logo
menu

Veolia study reveals UK’s climate concerns, highlights renewable energy solutions

A new study by Veolia and YouGov revealed 77% of UK adults believe limiting climate change is the responsibility of the current generation and its leaders.

The survey showed two in five UK adults said their concern about carbon in 2020 had grown over the last five years. Despite some growing concern, only 17% of those asked had faith in the UK reaching its net-zero targets by 2050.

Carbon emissions are one of the biggest contributors to global warming and the UK Government has pledged its support to alternate low carbon and renewable energy solutions through the Resources and Waste Strategy and the Green Heat Network Fund.

The survey showed the public believe it is everyone’s responsibility to help cut carbon ranging from the UK Government (27%) to consumers (17%) to the energy industry (20%) and UK business (10%).

Tim Duret, director of sustainable technology at Veolia UK and Ireland, said: “Reducing our carbon emissions is a key way to stop global warming and limit the damage we are doing to the environment.

“When asked what the biggest issue was facing us right now, only 22% of people said climate change. We need to change the narrative, protecting our planet needs to be at the top of everyone’s agenda and as an industry, we are working alongside the government to make sure that the only option is the carbon-neutral option.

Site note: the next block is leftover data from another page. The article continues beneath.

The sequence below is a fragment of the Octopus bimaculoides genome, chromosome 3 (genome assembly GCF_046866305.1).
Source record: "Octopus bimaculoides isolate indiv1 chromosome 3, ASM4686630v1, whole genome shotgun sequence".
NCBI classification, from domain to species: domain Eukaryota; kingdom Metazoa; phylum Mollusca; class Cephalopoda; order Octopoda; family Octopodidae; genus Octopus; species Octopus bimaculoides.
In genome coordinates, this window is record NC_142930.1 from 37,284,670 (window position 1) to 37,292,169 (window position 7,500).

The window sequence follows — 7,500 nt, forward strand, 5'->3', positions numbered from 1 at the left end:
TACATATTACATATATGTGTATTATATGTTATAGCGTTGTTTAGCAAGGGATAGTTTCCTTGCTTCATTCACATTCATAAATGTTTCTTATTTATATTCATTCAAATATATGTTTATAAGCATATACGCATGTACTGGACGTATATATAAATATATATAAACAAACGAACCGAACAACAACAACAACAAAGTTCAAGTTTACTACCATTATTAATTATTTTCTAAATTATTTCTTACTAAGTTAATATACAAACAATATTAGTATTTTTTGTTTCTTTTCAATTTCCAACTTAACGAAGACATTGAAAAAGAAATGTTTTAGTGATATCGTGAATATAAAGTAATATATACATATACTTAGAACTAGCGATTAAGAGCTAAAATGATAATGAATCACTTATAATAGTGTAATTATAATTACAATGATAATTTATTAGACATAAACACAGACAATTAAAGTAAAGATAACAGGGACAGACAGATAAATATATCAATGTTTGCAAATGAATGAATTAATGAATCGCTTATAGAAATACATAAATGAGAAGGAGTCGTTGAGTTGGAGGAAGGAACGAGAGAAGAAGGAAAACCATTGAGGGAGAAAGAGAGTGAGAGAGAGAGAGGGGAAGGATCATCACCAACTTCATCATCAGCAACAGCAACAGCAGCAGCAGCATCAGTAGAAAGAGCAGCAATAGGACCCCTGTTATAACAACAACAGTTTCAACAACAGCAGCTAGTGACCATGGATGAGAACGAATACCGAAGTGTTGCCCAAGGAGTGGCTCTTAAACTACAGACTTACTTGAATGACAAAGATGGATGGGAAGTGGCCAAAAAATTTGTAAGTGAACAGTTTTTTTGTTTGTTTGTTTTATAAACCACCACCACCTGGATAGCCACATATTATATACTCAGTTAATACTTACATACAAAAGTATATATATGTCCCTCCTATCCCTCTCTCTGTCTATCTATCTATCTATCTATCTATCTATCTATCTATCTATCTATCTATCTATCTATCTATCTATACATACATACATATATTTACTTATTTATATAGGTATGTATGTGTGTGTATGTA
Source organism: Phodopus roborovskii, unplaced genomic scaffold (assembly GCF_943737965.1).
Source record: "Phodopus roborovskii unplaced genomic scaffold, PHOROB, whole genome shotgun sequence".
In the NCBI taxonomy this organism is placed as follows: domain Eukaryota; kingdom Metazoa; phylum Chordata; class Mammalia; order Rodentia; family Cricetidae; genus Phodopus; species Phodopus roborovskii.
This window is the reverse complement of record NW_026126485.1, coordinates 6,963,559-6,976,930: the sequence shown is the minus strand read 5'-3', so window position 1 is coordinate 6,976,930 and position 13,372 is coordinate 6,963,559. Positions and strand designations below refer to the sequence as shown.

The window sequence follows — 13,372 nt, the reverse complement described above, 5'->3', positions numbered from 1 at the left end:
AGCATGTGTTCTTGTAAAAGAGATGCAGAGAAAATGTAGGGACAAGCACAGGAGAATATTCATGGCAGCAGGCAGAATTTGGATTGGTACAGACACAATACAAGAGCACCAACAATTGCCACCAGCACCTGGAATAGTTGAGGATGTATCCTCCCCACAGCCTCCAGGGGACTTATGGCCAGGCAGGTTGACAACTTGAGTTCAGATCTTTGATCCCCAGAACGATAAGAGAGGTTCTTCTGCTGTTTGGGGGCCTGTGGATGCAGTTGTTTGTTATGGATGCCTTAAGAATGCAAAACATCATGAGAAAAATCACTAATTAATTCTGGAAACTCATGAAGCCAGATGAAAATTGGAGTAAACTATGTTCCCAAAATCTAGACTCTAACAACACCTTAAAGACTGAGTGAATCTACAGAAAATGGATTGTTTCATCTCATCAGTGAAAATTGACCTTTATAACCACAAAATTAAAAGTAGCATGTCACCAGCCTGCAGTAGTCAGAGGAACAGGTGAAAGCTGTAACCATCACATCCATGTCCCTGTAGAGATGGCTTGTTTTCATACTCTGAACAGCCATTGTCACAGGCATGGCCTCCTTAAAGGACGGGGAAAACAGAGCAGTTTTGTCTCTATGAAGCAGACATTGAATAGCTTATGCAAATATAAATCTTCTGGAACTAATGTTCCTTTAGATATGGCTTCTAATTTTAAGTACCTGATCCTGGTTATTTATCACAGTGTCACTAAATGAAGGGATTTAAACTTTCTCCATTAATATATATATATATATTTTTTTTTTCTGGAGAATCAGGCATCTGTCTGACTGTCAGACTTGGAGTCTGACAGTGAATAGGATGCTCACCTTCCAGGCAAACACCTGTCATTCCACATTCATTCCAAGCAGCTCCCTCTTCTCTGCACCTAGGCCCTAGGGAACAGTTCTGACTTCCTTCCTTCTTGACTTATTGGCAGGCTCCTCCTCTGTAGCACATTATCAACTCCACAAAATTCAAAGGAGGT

“Through innovation, we can use our resources, our sludge, our waste, our wind, our biomass to create clean energy. We must stop looking at renewable and low-carbon energy as luxury choices, and look at them being the only option for a decarbonised future.”

Veolia now manages 500 MWe of low carbon and renewable energy – enough to power 1.2 million homes. Veolia’s energy activities annually achieve CO2 reductions of around 400,000 tonnes for customers through efficient on-site generation of low-carbon and renewable electricity, heat, and cooling.

The firm also manages the processes that transform food waste, non-recyclable waste, and sewage into renewable energy and produces enough renewable electricity to power 160,000 homes.




216 queries in 0.388 seconds.